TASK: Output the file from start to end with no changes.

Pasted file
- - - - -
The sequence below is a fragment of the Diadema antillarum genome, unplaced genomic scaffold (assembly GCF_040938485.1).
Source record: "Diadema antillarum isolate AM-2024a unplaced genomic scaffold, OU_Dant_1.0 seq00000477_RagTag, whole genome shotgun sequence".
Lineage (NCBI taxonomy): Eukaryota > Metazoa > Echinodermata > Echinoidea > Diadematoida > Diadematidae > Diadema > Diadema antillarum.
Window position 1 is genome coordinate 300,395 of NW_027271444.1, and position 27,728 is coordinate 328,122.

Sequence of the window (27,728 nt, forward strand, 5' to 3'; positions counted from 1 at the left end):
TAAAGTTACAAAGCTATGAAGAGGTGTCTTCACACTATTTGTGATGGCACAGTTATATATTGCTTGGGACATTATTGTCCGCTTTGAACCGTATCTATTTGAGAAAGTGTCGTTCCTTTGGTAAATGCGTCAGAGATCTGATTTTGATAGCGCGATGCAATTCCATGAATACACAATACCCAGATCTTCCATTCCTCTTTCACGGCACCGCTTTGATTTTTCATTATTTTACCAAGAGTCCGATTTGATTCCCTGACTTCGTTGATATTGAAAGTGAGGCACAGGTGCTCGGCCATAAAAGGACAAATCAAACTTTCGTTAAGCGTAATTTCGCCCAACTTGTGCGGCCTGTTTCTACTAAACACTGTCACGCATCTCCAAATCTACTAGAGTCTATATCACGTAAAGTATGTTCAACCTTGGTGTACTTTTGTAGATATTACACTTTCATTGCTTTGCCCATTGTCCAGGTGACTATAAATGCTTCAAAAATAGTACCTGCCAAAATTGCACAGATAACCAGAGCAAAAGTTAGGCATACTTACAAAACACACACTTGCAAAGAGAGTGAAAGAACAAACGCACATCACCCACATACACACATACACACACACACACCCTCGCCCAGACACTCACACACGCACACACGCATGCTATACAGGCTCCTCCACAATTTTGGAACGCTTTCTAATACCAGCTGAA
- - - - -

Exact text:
The sequence below is a fragment of the Diadema antillarum genome, unplaced genomic scaffold (assembly GCF_040938485.1).
Source record: "Diadema antillarum isolate AM-2024a unplaced genomic scaffold, OU_Dant_1.0 seq00000477_RagTag, whole genome shotgun sequence".
Lineage (NCBI taxonomy): Eukaryota > Metazoa > Echinodermata > Echinoidea > Diadematoida > Diadematidae > Diadema > Diadema antillarum.
Window position 1 is genome coordinate 300,395 of NW_027271444.1, and position 27,728 is coordinate 328,122.

Sequence of the window (27,728 nt, forward strand, 5' to 3'; positions counted from 1 at the left end):
TAAAGTTACAAAGCTATGAAGAGGTGTCTTCACACTATTTGTGATGGCACAGTTATATATTGCTTGGGACATTATTGTCCGCTTTGAACCGTATCTATTTGAGAAAGTGTCGTTCCTTTGGTAAATGCGTCAGAGATCTGATTTTGATAGCGCGATGCAATTCCATGAATACACAATACCCAGATCTTCCATTCCTCTTTCACGGCACCGCTTTGATTTTTCATTATTTTACCAAGAGTCCGATTTGATTCCCTGACTTCGTTGATATTGAAAGTGAGGCACAGGTGCTCGGCCATAAAAGGACAAATCAAACTTTCGTTAAGCGTAATTTCGCCCAACTTGTGCGGCCTGTTTCTACTAAACACTGTCACGCATCTCCAAATCTACTAGAGTCTATATCACGTAAAGTATGTTCAACCTTGGTGTACTTTTGTAGATATTACACTTTCATTGCTTTGCCCATTGTCCAGGTGACTATAAATGCTTCAAAAATAGTACCTGCCAAAATTGCACAGATAACCAGAGCAAAAGTTAGGCATACTTACAAAACACACACTTGCAAAGAGAGTGAAAGAACAAACGCACATCACCCACATACACACATACACACACACACACCCTCGCCCAGACACTCACACACGCACACACGCATGCTATACAGGCTCCTCCACAATTTTGGAACGCTTTCTAATACCAGCTGAA